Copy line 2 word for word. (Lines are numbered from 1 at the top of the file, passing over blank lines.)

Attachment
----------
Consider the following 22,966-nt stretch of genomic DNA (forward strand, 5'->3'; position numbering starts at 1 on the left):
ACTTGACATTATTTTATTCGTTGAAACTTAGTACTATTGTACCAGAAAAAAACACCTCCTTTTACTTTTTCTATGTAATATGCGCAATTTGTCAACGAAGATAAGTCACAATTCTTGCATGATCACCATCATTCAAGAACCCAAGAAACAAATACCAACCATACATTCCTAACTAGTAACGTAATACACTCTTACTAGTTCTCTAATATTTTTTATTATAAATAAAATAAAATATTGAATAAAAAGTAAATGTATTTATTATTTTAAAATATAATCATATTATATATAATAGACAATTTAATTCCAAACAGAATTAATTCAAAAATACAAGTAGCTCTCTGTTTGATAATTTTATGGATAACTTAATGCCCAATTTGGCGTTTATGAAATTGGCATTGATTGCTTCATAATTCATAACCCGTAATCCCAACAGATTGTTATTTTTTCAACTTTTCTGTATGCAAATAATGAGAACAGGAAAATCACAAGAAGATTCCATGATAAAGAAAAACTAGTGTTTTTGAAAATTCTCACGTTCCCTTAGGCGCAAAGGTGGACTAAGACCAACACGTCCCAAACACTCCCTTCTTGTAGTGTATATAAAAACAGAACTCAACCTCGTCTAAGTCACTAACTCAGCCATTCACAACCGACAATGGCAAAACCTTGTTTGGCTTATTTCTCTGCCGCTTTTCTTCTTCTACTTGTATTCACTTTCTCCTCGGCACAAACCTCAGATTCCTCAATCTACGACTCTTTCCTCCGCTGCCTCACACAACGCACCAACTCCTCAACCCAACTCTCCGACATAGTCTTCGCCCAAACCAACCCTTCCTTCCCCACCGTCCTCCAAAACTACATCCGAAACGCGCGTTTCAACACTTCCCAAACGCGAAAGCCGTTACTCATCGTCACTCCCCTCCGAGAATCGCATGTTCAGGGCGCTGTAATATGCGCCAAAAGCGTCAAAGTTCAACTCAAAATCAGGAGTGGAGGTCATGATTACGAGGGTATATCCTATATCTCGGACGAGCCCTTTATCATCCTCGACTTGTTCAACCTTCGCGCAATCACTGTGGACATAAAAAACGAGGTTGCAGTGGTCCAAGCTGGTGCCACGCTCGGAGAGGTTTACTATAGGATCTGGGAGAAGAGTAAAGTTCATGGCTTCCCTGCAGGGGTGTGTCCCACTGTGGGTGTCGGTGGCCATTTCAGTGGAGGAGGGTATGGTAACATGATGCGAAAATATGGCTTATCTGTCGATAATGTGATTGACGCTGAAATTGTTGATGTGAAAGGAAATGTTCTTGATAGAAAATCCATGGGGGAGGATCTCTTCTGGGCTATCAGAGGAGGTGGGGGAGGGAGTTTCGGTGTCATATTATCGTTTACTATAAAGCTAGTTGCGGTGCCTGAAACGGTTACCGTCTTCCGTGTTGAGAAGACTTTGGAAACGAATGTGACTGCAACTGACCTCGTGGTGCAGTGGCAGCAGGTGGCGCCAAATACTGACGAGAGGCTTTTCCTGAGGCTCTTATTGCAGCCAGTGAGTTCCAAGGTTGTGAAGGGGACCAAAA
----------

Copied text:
ACTTGACATTATTTTATTCGTTGAAACTTAGTACTATTGTACCAGAAAAAAACACCTCCTTTTACTTTTTCTATGTAATATGCGCAATTTGTCAACGAAGATAAGTCACAATTCTTGCATGATCACCATCATTCAAGAACCCAAGAAACAAATACCAACCATACATTCCTAACTAGTAACGTAATACACTCTTACTAGTTCTCTAATATTTTTTATTATAAATAAAATAAAATATTGAATAAAAAGTAAATGTATTTATTATTTTAAAATATAATCATATTATATATAATAGACAATTTAATTCCAAACAGAATTAATTCAAAAATACAAGTAGCTCTCTGTTTGATAATTTTATGGATAACTTAATGCCCAATTTGGCGTTTATGAAATTGGCATTGATTGCTTCATAATTCATAACCCGTAATCCCAACAGATTGTTATTTTTTCAACTTTTCTGTATGCAAATAATGAGAACAGGAAAATCACAAGAAGATTCCATGATAAAGAAAAACTAGTGTTTTTGAAAATTCTCACGTTCCCTTAGGCGCAAAGGTGGACTAAGACCAACACGTCCCAAACACTCCCTTCTTGTAGTGTATATAAAAACAGAACTCAACCTCGTCTAAGTCACTAACTCAGCCATTCACAACCGACAATGGCAAAACCTTGTTTGGCTTATTTCTCTGCCGCTTTTCTTCTTCTACTTGTATTCACTTTCTCCTCGGCACAAACCTCAGATTCCTCAATCTACGACTCTTTCCTCCGCTGCCTCACACAACGCACCAACTCCTCAACCCAACTCTCCGACATAGTCTTCGCCCAAACCAACCCTTCCTTCCCCACCGTCCTCCAAAACTACATCCGAAACGCGCGTTTCAACACTTCCCAAACGCGAAAGCCGTTACTCATCGTCACTCCCCTCCGAGAATCGCATGTTCAGGGCGCTGTAATATGCGCCAAAAGCGTCAAAGTTCAACTCAAAATCAGGAGTGGAGGTCATGATTACGAGGGTATATCCTATATCTCGGACGAGCCCTTTATCATCCTCGACTTGTTCAACCTTCGCGCAATCACTGTGGACATAAAAAACGAGGTTGCAGTGGTCCAAGCTGGTGCCACGCTCGGAGAGGTTTACTATAGGATCTGGGAGAAGAGTAAAGTTCATGGCTTCCCTGCAGGGGTGTGTCCCACTGTGGGTGTCGGTGGCCATTTCAGTGGAGGAGGGTATGGTAACATGATGCGAAAATATGGCTTATCTGTCGATAATGTGATTGACGCTGAAATTGTTGATGTGAAAGGAAATGTTCTTGATAGAAAATCCATGGGGGAGGATCTCTTCTGGGCTATCAGAGGAGGTGGGGGAGGGAGTTTCGGTGTCATATTATCGTTTACTATAAAGCTAGTTGCGGTGCCTGAAACGGTTACCGTCTTCCGTGTTGAGAAGACTTTGGAAACGAATGTGACTGCAACTGACCTCGTGGTGCAGTGGCAGCAGGTGGCGCCAAATACTGACGAGAGGCTTTTCCTGAGGCTCTTATTGCAGCCAGTGAGTTCCAAGGTTGTGAAGGGGACCAAAA